I grew up in a working-class town just outside Glasgow (beat that, Billy Elliot!). Gender was very important to my mother, who had very clear-cut ideas about what girls and boys should be. My brothers and I were dressed smartly in navy blue, grey or brown pullovers, blazers and trousers. My sisters got print dresses and skirts and their hair (painfully) tortured into ringlets and ponytails. My mother accepted my dancing on the pretence that it helped my childhood asthma – her own rationalisation. For my part, my asthma was a very useful key to dancing. In adulthood, whenever anyone mentioned my interest in dance my mother would also point out my interest in martial arts (kung-fu, fencing, judo) and that I was capable of “smashing your face in”. No mention of dance was allowed to pass without reference to my asthma or my alleged potential for violence lest anyone think me unmasculine. I still have asthma.

It might come as a surprise, to some people anyway, that all my relationships have been with women. I mention this because for years even close friends frustratingly assumed me to be gay (I’m an ex-nurse and medical secretary, which proves it, no?). That said, I struggle with the category of straight too; not because I have any inclination towards males, but because of the unconscious associations that go with it. I have no interest in football beyond a casual, mixed-gender kick-about, I don’t drink more than two pints of ale in a night, I like sewing, and can press the button on a washing machine. And I know who Molly Goddard is.

(c) 2020, Frank Riverman

Read more of Frank’s writing on his blog:


Our next feature by artist Lauren Mugford depicts Dissociative Identity Disorder (DID).

Lauren tells us:

Dissociative Identity Disorder occurs when a young and developing brain sections off the memories of trauma to protect itself and builds separate identities, all meant to serve a specific role in protecting and running ‘the system’. These identities can vary greatly in many ways including gender. Systems with different gender identities have described experiencing gender dysphoria depending on who is ‘fronting’ at the time. It takes communication and cooperation within a system to allow all the identities to live as their best selves.

 In this illustration, I depicted the host and alters as agender, as the spectrum of gender identities within a system can be vast.

You can find more of Lauren’s art on her website:


Next, we have a poem by Alec Palmer surrounding the fear, misunderstanding and prejudice Trans people face.

it scares you

What is so scary
about trans people
that could justify
the hoops you set up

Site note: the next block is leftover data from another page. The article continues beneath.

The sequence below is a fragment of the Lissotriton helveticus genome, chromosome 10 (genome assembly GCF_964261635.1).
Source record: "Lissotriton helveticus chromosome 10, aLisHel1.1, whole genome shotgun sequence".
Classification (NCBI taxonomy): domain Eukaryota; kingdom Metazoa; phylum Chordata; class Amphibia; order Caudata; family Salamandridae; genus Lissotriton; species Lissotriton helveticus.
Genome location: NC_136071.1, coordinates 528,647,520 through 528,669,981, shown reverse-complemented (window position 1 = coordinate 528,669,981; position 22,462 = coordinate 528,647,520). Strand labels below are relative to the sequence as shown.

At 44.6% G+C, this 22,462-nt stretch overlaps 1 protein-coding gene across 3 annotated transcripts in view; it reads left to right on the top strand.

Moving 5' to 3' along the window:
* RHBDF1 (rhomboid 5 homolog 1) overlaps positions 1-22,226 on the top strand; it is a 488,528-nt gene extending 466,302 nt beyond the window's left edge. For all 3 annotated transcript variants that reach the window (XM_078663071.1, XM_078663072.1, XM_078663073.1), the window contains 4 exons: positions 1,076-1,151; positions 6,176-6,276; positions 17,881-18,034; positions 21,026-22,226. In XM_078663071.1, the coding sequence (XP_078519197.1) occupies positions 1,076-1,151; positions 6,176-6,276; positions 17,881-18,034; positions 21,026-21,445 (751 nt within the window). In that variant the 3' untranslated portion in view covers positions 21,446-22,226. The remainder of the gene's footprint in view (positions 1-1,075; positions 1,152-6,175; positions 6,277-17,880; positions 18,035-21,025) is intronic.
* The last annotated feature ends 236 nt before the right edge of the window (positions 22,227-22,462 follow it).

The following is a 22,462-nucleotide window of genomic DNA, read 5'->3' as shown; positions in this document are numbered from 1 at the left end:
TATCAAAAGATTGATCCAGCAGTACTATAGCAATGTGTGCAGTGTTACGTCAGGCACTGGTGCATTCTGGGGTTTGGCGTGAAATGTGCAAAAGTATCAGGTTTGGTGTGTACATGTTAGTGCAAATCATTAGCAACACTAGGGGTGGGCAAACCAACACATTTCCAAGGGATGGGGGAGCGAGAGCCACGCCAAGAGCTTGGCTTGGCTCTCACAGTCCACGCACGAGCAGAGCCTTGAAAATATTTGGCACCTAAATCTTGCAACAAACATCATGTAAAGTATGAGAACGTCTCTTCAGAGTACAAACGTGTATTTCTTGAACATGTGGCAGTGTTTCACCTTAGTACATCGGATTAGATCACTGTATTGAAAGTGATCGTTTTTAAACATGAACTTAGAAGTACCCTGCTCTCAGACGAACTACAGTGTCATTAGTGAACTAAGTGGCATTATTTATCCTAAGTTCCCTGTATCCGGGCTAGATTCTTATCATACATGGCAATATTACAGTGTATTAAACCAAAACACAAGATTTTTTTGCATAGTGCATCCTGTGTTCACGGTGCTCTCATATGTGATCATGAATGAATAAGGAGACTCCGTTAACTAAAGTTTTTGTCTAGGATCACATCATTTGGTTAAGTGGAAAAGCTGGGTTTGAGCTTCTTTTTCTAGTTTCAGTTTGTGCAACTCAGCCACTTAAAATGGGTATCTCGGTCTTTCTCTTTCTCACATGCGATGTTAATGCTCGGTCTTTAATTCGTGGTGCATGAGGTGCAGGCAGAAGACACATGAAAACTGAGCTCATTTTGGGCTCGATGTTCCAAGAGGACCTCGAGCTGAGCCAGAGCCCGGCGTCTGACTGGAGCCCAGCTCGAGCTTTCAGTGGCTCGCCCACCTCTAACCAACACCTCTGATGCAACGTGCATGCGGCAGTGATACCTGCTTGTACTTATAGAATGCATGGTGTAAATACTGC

and set on fire
so you can watch
as they burn
trying to run
from the hell that
they’re already trapped in?

What is so scary
about trans people
that could justify
forcing them to wait
for six or eight
just to be seen by a doctor
to be told, no –
they’re not trans enough
after spending years already
longing, no –
dying for change?

What is so scary
about trans people
that could justify
forcing teenagers
to endure years
of that torture
when at sixteen
you can be married
when at sixteen
you can have children?

If you care about trans people
as you do claim to do
and you know that this works
that it helps soothe the pain
of a lifetime lived in a
gender assigned in error
then why do you balk
at tearing down barriers
at making life easier?

Because it’s all just talk.

Our system is in binary
and it’s built in your favour
hailing intolerant
men as our saviours
as bastions of wisdom
who can decide what’s
best for us all because
they happen to have cocks.

But how can your opinion
be the deciding factor
defining the line
between who is a man
and who’s not?

How can you say
that you know
what it means
to be a man
or a woman
when your only idea
of what that could be
is not in your head
but between your legs?

The whole system is binary
stacked up against
those people who don’t quite
fit their part.

You claim that you care,
insist that you do
but really, all that matters
in your mind, is you.

It’s trendy, right know,
to pretend that you get it
to pledge your support
accept all the praise for it
but really it’s all
just a farce because
all that you say
and all that you do
says that no.
You don’t care at all.

Because they’re different,
because they dare to step
outside of the narrow
path that you’re walking
that path that the system
paved just for you
they’ve found another way
and that scares you.

(c) 2020 Alec Palmer 

Connect with Alec and view more of his poetry on Instagram: @alecpalmer_author


I hope this Monday has allowed you to throw away some of the boxes you may be keeping and instead dip your toe in the fluidity that is humanity. Next week our theme is Finding Your Balance, please submit your poetry, writing, articles and artwork to

Don’t forget, Issue 5 of Write On! magazine is available to read online, just click here.

We all like to sort information into boxes that have a defined space and absolute borders with a lid that we can open, peek at what’s inside and close it to keep what’s inside contained. But is that how it works on the topic of gender?